Most students come to Negreanu with poker knowledge vaster than mine: the lyrics to Kenny Rogers' "The Gambler." I actually need to concentrate to remember whether a flush beats a straight. (It does.)
"I can't make miracles," Negreanu said during my training, "but what I can do is hopefully make you competitive."
With any decent starting hand, Negreanu advised, raise four times the biggest bet before a single community card hits the table. Denying opponents their right to see the flop and strategize, this is the poker equivalent of shooting a gunslinger before the duel, while he's still pacing away from you.
"We can make you at least look like you have a chance," Negreanu said. "I have faith in you."
Negreanu, 34, grew up in Toronto, gravitating to pool halls in his teens.
"Through that, I met some seedy guys who introduced me to poker," he said. "I started playing three or four times a week, and I started noticing that the same guys won all the time.
"There was skill involved."
The player to my right has something to tell me.
"I saw your cards when you showed them to Daniel," he says, laughing, as he raises his bet to double mine.
"It's your fault," Negreanu tells me, shrugging his shoulders. "You goofed up."
Already pot-committed, I call "all in," heaving every one of my chips to the center of the table. Phil Helmet will not be intimidated.
Negreanu said his favorite thing about poker as a career is "that I can be my own boss and no one can tell me what to do."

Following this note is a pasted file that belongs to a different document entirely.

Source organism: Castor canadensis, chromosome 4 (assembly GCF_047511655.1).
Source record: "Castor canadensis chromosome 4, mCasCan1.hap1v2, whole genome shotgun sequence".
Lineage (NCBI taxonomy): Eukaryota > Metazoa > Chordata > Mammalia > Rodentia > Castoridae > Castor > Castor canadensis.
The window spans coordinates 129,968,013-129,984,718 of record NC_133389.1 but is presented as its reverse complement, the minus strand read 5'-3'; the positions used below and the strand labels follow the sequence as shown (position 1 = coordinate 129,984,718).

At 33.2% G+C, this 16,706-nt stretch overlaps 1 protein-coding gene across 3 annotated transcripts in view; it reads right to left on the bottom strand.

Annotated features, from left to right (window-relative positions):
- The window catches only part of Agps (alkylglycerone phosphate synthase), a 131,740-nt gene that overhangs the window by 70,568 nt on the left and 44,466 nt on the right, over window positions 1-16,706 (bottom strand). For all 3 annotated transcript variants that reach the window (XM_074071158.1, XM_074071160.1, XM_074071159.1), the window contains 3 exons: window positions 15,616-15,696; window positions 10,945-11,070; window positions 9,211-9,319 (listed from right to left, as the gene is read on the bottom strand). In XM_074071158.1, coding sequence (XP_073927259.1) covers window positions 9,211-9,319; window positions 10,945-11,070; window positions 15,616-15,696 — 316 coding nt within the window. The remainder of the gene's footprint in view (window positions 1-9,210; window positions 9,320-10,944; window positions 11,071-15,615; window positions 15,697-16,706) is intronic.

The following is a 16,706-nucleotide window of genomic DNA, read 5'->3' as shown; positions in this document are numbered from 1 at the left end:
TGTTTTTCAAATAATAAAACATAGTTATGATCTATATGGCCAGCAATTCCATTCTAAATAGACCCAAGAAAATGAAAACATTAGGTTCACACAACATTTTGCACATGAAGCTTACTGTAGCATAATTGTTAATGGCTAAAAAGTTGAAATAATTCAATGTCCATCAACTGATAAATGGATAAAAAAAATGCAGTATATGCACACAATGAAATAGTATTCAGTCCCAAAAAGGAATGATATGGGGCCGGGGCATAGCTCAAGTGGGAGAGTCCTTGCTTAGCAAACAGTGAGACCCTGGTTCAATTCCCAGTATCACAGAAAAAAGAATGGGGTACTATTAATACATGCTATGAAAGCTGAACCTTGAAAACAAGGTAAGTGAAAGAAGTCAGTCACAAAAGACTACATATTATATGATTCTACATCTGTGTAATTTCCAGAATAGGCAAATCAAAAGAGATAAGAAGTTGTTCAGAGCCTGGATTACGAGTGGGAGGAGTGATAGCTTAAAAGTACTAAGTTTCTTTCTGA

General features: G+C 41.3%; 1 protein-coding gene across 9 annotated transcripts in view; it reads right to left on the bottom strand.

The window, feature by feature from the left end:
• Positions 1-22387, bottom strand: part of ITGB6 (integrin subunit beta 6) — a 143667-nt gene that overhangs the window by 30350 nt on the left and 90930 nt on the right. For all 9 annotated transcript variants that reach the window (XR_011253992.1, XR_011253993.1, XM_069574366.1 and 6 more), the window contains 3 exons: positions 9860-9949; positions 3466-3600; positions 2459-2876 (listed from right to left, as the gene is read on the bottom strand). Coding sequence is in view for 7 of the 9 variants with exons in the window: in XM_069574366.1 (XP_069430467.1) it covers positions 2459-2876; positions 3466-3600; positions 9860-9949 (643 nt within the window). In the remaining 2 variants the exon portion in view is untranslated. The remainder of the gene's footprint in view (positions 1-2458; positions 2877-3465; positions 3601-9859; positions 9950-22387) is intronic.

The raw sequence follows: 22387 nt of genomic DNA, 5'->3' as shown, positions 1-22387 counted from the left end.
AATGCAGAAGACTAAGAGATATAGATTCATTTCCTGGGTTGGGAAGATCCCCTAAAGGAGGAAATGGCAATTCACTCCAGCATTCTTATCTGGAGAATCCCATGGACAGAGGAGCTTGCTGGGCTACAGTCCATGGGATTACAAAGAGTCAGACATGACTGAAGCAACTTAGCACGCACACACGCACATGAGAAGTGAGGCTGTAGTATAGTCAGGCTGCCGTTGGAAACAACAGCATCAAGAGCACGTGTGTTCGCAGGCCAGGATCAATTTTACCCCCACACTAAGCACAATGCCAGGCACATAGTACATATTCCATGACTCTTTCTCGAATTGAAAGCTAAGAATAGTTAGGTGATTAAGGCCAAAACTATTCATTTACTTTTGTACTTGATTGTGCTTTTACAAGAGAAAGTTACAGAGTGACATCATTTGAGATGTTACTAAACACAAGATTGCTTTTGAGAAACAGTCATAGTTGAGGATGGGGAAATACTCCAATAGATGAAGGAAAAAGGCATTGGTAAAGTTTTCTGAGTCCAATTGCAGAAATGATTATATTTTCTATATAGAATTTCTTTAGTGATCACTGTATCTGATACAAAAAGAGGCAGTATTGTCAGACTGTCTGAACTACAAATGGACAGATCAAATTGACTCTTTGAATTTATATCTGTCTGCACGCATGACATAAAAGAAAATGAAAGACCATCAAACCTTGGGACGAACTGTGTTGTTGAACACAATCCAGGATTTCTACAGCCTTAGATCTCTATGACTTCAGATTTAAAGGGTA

On the other hand, he said, "not knowing how much you're gonna make each week or not having a paycheck can be stressful for a lot of people." (Negreanu is not one of those people, however, having earned more than $10 million since 1997.)
Both my tormenter and another player show their cards. One has a king, another a jack. But there are no other kings or jacks in sight. As dealer Jimmy Huynh draws the fifth and final community card, my two sixes remain the highest pair.
With this single play, I body-slam two opponents to the poker felt. (One takes his photo with Negreanu on his way out of the room.)
I imagine Phil Helmet going all the way this year, my face adorning every poker magazine (well, my covered face anyway).
"I'm sorry, sir," says the security officer tapping me on the shoulder. "You have to remove the helmet.
"We have to see faces in here."
OK, so maybe not.
Still, my winning streak continues. And if I were a better player, I could explain exactly how.
It probably has to do with how many computations are required of experienced poker players. They must constantly consider whether opponents could have a higher card or pair, a flush, a straight, a full house, or triple or quadruple matching numbers. After they figure all that out, they need to guess whether opponents are representing the truth or not.